Dr Josie Billington (English, University of Liverpool),
Prof. Paul Dieppe (Exeter Medical School, Exeter)
Prof. Brian Hurwitz (Centre for Humanities and Health, King’s College London),
Dr. Ciara Kierans (Public Health and Policy, University of Liverpool),
Dr. Daniel King (Classics and Ancient History, Exeter),
Prof. Christian Laes (Ancient History, Antwerp/Manchester)
Dr. Georgia Petridou (Archaeology, Classics and Ancient History, Liverpool)
Prof. Katharina Waldner (History of Religions, University of Erfurt)Click here to view the full conference programme.
Recent developments in medical anthropology and sociology (e.g.: Throop 2010; Bell, Kierans, and Kingdon 2016), patient history (e.g.: Petridou and Thumiger 2016), pain history (e.g.: Cobb 2017, King 2018), and pain management (Billington, J., Farrington, G., Lampropoulou, S. et al. 2017) have emphasised the mutually productive relationship between physical and psychological suffering, illness and communication. Autobiographical representations of pain from the ancient world point to a process in which individuals continually renegotiate and revise their understandings of their experiences in light of their evolving personal history and the need to create different meanings for, and understandings of, pain and illness. Analogous conclusions about the polyvalence and the centrality of pain in signifying and subverting meaning for both the patient and their healthcare provider have also emerged from recent developments in narrative based medicine (e.g.: Charon 2006; Hurwitz & Spinozzi 2011; Hurwitz and Charon 2013). The workshop brings together ancient and the modern pain narratives and explores, in particular, the ways in which pain offers individuals the capacity to revise and transform their understanding of themselves, their experiences, and their relationships with others. This mutually productive relationship, we maintain, leads to different understandings of pain and individual identity, but it also stretches the boundaries of narrative, leading to new and different ways to effective communicate what one experiences.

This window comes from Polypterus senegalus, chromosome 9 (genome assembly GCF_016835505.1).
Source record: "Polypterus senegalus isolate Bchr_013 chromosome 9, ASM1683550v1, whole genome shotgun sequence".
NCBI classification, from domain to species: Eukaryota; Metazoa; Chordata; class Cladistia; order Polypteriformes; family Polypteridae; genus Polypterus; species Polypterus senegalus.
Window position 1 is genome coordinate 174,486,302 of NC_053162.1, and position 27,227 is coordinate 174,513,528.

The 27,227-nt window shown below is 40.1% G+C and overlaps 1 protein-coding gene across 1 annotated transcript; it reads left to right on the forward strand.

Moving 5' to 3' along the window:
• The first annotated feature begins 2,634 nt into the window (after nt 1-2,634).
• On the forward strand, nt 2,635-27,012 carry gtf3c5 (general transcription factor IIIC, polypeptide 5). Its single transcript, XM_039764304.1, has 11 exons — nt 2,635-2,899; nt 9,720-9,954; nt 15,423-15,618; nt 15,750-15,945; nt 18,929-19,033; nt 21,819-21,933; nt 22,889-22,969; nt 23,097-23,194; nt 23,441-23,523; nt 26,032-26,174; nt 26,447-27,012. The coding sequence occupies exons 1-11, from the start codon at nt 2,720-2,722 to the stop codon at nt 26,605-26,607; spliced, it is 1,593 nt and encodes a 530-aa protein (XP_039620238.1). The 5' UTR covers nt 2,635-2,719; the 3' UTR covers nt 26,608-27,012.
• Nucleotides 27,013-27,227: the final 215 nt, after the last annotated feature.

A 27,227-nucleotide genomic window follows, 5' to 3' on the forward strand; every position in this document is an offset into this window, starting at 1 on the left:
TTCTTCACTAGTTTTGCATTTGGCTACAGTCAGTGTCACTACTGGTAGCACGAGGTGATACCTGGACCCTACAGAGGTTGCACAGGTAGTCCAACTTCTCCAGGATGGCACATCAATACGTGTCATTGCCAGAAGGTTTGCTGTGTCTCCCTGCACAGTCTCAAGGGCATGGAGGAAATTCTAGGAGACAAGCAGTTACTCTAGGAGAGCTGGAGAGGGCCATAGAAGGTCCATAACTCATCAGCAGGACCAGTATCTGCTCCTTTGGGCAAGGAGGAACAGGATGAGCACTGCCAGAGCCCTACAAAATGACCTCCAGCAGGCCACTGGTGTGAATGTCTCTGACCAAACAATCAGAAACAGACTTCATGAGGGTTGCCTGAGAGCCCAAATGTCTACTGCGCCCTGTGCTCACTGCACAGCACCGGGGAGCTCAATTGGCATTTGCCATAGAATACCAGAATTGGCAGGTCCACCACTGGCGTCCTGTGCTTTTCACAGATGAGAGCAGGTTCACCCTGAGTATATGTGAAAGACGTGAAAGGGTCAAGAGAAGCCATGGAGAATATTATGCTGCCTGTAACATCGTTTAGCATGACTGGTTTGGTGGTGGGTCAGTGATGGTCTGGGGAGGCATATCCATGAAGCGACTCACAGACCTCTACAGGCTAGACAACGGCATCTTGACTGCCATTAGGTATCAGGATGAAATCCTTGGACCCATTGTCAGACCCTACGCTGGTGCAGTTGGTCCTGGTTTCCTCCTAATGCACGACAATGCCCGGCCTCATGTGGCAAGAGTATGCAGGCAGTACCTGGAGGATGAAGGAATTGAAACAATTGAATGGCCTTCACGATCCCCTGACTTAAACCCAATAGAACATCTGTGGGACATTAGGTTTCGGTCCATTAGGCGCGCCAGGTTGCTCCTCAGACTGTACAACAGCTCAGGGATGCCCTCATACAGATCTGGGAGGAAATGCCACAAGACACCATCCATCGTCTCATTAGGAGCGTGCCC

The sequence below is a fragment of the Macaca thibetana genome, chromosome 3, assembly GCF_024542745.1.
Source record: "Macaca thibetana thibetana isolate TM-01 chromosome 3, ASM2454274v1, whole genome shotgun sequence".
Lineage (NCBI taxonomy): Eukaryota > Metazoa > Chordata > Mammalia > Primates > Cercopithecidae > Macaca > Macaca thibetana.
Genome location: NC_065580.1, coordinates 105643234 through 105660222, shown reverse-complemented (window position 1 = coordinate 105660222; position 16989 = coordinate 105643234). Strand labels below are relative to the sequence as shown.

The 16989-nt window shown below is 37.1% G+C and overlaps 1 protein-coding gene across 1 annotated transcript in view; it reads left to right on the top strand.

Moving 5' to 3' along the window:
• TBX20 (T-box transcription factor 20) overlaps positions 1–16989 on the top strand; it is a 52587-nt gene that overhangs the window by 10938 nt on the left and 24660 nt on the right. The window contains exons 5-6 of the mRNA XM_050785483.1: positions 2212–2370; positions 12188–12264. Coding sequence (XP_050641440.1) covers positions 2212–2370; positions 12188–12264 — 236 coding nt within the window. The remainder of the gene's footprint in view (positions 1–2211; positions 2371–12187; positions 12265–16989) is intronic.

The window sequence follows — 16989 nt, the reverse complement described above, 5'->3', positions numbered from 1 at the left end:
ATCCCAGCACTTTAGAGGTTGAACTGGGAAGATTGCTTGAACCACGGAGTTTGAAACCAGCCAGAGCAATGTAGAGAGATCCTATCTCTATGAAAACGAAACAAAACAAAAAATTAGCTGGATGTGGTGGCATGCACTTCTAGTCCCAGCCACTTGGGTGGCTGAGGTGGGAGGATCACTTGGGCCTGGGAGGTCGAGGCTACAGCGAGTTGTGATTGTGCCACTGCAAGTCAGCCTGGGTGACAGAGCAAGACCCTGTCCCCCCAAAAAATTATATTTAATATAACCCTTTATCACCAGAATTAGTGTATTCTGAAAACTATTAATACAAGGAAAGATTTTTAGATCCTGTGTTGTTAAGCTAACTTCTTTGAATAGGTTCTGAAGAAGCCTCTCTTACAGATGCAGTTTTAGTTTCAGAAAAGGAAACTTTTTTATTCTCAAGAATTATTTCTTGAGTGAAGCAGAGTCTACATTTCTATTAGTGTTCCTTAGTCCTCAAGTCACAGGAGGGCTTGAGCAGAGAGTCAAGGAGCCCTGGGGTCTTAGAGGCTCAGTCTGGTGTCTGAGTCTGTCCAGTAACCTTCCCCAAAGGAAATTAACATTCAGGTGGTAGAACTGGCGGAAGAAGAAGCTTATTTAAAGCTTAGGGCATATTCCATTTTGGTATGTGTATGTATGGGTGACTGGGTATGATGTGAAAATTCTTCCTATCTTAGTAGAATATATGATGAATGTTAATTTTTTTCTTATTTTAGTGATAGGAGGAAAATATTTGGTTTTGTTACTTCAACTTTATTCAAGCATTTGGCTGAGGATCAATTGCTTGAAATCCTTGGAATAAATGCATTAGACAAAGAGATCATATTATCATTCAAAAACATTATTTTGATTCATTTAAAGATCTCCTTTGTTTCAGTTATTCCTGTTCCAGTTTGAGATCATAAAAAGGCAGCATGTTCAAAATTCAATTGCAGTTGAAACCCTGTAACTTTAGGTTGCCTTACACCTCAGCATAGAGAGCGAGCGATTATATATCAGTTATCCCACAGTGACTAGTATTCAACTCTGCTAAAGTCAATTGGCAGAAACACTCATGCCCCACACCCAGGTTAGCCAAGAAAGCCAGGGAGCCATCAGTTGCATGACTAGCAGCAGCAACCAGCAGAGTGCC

This event is supported by the Centre for the Humanities and Social Sciences of Health, Medicine and Technology, University of Liverpool and the A. G. Leventis Foundation through the Leventis Initiative in the Impact of Greek Culture at Exeter University.